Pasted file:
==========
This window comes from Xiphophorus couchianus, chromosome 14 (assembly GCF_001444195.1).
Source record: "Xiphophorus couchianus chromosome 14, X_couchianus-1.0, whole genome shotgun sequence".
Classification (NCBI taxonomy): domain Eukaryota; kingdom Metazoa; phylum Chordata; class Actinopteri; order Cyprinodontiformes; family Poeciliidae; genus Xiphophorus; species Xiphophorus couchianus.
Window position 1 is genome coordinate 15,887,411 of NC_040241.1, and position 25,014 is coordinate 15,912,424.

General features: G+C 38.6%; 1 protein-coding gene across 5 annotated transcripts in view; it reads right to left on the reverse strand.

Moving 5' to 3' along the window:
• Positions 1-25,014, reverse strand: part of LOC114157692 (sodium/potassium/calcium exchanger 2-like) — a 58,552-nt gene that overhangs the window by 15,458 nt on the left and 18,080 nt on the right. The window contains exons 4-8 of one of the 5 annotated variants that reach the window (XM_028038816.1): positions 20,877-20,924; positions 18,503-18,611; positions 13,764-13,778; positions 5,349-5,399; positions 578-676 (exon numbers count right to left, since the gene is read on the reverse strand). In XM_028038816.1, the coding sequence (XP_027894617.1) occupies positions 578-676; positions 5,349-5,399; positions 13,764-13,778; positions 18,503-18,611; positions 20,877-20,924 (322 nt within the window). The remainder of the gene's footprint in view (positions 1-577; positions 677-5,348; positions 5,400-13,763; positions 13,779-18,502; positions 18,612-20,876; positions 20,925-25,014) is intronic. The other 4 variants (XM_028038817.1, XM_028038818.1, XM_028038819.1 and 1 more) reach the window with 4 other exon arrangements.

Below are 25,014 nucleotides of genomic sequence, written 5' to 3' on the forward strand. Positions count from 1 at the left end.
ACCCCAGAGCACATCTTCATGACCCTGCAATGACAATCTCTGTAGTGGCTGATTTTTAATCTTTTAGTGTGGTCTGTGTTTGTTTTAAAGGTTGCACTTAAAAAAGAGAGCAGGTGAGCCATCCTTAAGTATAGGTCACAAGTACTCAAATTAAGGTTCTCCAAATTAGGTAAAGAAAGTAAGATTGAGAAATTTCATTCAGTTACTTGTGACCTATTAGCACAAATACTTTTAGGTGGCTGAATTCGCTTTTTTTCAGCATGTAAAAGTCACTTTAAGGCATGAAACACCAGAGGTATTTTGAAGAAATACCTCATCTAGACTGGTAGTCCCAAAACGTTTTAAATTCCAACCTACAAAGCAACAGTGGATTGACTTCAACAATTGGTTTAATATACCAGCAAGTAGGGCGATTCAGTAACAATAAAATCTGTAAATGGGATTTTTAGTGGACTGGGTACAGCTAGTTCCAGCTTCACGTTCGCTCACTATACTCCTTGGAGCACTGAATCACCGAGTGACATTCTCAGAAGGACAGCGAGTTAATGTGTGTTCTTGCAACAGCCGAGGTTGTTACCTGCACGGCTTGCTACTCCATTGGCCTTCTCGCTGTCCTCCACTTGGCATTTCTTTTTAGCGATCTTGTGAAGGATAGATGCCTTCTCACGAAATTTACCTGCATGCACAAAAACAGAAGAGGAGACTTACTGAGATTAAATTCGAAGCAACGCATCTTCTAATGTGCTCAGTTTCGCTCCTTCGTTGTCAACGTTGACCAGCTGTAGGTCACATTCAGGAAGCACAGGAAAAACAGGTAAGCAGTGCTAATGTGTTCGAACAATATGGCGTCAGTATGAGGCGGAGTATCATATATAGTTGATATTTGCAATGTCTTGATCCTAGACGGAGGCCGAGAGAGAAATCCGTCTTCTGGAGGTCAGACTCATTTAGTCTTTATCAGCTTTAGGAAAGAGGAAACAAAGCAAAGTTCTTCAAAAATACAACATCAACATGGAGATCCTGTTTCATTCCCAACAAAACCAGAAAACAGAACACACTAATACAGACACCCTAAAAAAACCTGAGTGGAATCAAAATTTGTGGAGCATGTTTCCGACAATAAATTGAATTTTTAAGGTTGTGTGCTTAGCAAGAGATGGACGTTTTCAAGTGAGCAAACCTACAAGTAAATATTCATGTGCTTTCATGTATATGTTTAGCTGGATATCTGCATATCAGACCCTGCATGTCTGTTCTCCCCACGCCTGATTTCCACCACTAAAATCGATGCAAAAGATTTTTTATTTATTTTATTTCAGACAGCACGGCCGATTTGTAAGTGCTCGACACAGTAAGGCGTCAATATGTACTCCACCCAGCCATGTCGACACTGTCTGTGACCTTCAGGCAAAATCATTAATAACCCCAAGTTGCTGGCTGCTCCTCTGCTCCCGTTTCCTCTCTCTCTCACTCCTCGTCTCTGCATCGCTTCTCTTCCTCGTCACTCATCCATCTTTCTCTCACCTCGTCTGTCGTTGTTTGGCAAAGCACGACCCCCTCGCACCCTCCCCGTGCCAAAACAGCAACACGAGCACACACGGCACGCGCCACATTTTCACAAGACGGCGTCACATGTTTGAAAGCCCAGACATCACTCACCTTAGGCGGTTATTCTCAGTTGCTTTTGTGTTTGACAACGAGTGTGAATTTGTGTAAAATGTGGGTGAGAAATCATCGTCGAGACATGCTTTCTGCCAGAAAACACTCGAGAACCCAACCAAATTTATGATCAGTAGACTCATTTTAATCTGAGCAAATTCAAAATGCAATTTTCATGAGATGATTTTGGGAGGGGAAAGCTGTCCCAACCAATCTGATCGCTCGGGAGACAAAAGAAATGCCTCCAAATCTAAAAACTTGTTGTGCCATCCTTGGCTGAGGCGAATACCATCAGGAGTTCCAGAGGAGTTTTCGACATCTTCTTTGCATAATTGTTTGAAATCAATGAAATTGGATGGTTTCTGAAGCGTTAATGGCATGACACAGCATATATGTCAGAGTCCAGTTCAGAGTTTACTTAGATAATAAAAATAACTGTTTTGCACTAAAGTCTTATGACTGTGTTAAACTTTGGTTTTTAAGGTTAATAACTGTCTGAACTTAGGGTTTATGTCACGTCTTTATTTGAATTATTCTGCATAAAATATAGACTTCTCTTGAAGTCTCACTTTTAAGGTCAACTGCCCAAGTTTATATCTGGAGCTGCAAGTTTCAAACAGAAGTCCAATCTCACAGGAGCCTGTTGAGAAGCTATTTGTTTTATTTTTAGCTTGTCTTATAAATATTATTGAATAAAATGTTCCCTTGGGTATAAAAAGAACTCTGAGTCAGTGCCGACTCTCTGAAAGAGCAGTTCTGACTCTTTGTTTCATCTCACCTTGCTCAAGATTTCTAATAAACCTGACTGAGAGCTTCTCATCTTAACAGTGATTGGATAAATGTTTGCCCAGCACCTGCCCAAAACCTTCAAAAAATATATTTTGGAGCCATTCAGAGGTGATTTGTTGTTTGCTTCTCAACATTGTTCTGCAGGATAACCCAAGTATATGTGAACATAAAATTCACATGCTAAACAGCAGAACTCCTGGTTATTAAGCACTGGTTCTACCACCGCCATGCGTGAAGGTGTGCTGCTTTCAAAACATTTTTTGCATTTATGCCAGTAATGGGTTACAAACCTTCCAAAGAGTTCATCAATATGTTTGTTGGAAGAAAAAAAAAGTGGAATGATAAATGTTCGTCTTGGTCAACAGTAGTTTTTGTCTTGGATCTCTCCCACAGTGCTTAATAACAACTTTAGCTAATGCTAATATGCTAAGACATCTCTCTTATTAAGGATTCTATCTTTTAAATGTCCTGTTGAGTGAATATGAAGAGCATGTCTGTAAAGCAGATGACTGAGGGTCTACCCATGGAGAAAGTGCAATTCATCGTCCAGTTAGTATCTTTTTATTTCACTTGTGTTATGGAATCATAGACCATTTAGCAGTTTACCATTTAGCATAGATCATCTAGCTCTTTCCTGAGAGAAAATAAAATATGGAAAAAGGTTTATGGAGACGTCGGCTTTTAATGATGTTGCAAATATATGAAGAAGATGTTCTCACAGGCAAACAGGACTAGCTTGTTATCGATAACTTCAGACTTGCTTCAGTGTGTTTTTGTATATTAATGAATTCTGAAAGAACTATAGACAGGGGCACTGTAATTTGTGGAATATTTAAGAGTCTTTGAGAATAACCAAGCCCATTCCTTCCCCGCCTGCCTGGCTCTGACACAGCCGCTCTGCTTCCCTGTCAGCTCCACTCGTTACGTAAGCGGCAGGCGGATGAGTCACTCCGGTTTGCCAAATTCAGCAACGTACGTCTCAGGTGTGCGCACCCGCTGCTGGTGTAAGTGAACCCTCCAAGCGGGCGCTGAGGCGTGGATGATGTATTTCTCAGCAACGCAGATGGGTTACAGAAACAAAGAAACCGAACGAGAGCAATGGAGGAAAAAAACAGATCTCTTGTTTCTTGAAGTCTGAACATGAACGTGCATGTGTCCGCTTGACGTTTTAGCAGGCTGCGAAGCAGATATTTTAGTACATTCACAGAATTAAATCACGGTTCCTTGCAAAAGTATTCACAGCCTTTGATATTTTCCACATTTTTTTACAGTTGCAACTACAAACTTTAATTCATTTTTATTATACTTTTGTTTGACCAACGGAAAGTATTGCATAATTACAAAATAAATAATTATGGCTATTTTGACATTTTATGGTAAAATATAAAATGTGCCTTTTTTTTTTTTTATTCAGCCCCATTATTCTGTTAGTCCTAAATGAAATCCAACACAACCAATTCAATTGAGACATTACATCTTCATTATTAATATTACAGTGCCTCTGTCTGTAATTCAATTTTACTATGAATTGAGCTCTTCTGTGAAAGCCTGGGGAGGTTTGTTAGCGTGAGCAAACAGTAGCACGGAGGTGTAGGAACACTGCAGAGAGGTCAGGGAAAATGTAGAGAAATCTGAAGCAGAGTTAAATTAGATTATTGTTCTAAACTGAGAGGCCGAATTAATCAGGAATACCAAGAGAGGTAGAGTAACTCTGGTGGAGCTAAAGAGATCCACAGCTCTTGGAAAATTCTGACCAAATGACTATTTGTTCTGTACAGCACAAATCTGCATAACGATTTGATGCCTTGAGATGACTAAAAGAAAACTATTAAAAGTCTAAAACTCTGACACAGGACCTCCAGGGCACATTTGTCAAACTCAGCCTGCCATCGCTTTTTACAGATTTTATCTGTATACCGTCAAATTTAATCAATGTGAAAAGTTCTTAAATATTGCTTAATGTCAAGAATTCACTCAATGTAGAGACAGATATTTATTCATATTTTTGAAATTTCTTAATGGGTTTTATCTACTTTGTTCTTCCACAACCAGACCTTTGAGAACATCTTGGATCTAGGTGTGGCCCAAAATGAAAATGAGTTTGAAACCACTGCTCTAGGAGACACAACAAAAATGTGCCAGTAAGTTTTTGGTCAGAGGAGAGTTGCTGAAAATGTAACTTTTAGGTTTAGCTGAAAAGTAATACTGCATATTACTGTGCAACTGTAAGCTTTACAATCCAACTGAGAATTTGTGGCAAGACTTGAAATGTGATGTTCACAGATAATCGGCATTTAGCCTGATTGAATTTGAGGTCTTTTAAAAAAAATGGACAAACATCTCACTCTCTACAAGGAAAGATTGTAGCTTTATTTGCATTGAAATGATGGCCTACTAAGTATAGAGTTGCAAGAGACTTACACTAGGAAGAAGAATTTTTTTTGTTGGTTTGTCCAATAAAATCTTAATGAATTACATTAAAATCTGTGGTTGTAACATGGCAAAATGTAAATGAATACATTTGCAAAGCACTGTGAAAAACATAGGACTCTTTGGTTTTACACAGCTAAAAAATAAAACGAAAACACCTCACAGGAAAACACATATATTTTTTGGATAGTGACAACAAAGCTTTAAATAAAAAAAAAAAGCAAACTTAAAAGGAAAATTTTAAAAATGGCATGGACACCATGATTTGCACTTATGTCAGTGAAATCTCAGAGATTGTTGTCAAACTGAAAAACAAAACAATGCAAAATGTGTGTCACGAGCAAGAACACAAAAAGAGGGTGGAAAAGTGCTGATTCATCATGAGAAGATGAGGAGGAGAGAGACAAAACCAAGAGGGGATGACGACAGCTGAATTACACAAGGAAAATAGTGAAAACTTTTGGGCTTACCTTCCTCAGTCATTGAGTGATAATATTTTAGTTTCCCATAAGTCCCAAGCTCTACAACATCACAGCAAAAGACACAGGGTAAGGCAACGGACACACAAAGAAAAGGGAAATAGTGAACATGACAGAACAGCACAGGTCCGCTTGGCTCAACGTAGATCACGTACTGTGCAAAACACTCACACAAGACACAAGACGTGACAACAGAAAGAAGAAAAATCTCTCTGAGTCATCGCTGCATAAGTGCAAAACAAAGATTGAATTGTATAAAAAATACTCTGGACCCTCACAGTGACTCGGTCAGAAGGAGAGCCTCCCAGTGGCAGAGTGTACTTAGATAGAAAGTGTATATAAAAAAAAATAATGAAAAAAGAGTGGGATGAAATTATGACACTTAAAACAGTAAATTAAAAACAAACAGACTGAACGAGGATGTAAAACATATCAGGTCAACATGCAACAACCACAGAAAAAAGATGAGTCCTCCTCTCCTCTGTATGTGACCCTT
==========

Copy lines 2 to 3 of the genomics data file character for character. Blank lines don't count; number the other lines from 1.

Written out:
Source record: "Xiphophorus couchianus chromosome 14, X_couchianus-1.0, whole genome shotgun sequence".
Classification (NCBI taxonomy): domain Eukaryota; kingdom Metazoa; phylum Chordata; class Actinopteri; order Cyprinodontiformes; family Poeciliidae; genus Xiphophorus; species Xiphophorus couchianus.